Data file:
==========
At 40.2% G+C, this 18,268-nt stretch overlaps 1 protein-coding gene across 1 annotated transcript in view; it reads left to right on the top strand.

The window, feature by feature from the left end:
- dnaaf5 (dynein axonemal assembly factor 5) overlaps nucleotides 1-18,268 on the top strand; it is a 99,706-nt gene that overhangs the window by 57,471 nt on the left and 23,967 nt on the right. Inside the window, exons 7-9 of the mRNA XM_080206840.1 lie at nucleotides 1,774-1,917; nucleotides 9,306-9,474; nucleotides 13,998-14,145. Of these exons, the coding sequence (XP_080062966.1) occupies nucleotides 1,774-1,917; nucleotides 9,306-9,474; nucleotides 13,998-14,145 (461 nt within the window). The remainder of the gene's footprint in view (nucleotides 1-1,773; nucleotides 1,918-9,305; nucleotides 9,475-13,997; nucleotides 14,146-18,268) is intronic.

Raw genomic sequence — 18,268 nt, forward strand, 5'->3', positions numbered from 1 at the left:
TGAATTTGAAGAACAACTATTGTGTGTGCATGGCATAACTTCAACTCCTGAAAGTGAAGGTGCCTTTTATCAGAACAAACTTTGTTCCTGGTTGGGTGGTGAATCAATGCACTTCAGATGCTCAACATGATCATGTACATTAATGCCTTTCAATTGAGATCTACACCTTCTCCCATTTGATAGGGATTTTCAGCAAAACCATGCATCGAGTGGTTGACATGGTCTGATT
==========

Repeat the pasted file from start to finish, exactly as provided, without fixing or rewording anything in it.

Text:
At 40.2% G+C, this 18,268-nt stretch overlaps 1 protein-coding gene across 1 annotated transcript in view; it reads left to right on the top strand.

The window, feature by feature from the left end:
- dnaaf5 (dynein axonemal assembly factor 5) overlaps nucleotides 1-18,268 on the top strand; it is a 99,706-nt gene that overhangs the window by 57,471 nt on the left and 23,967 nt on the right. Inside the window, exons 7-9 of the mRNA XM_080206840.1 lie at nucleotides 1,774-1,917; nucleotides 9,306-9,474; nucleotides 13,998-14,145. Of these exons, the coding sequence (XP_080062966.1) occupies nucleotides 1,774-1,917; nucleotides 9,306-9,474; nucleotides 13,998-14,145 (461 nt within the window). The remainder of the gene's footprint in view (nucleotides 1-1,773; nucleotides 1,918-9,305; nucleotides 9,475-13,997; nucleotides 14,146-18,268) is intronic.

Raw genomic sequence — 18,268 nt, forward strand, 5'->3', positions numbered from 1 at the left:
TGAATTTGAAGAACAACTATTGTGTGTGCATGGCATAACTTCAACTCCTGAAAGTGAAGGTGCCTTTTATCAGAACAAACTTTGTTCCTGGTTGGGTGGTGAATCAATGCACTTCAGATGCTCAACATGATCATGTACATTAATGCCTTTCAATTGAGATCTACACCTTCTCCCATTTGATAGGGATTTTCAGCAAAACCATGCATCGAGTGGTTGACATGGTCTGATT